Carrots are another deep-rooted crop that thrives in the VegTrug. I plant a row of them down the center where they have the full depth to grow. But, even if you don’t want to take up the most valuable space in your VegTrug with carrots you can still grow them. There are some varieties of carrots that almost look more like radishes. They grow as very short, round carrots that almost look like radishes. These grow fantastically along the edges of the VegTrug or under arch trellises.
Last year I decided to do a bit of an experiment. I completely filled my VegTrug with radishes at the start of the season. Why? Because they are a gardener’s best friend. They only take a month to fully grow and it was still a bit too cold for most things I wanted to plant. Of course, I planted all of them in one go, which meant they were all ready to harvest at the same time. I can’t even tell you how many radishes I had…hundreds of them really. I was giving them to friends, family, the Vet. You name it, they got radishes. It’s not an experiment I’ll repeat, but it was fun.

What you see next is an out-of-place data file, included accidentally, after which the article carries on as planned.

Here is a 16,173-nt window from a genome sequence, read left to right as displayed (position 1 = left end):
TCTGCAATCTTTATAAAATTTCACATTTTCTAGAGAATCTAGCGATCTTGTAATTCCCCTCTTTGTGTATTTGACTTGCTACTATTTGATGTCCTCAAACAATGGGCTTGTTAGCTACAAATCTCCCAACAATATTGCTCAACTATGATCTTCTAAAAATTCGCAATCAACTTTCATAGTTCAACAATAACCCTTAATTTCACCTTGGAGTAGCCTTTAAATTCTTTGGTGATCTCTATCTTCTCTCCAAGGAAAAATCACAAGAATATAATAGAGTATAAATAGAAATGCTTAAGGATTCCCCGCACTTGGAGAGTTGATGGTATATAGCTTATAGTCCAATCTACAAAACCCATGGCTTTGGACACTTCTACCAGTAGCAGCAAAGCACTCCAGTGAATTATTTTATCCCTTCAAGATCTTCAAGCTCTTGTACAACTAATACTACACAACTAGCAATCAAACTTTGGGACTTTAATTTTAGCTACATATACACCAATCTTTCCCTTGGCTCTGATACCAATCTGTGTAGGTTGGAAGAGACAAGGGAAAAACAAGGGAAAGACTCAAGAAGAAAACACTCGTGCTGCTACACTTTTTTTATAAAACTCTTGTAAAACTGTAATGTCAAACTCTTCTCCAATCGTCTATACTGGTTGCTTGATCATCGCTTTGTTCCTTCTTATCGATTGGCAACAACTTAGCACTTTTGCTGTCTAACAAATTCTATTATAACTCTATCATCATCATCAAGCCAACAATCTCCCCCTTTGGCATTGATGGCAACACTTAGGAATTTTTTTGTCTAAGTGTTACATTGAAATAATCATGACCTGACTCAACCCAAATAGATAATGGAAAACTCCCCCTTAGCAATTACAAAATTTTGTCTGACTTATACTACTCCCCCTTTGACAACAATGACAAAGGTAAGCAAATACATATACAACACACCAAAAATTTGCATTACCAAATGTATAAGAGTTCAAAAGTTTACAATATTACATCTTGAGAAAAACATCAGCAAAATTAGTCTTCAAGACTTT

One thing you can do is stuff radishes in every tiny little corner you can find. Is there a bare patch of dirt in your VegTrug between your lettuce and your peas? Throw in some radish seeds! They only need two finger’s width of space to grow, if even that.
Both bush beans and pole beans grow wonderfully in the VegTrug. You will need to give climbing varieties a little bit of support but they will absolutely thrive. The best thing about growing beans in a VegTrug is that you don’t have to bend over or get down on your hands and knees to get at the lower beans. Though your beans can get quite tall if you let them. One way to help with that is to build a mini arched trellis for your VegTrug.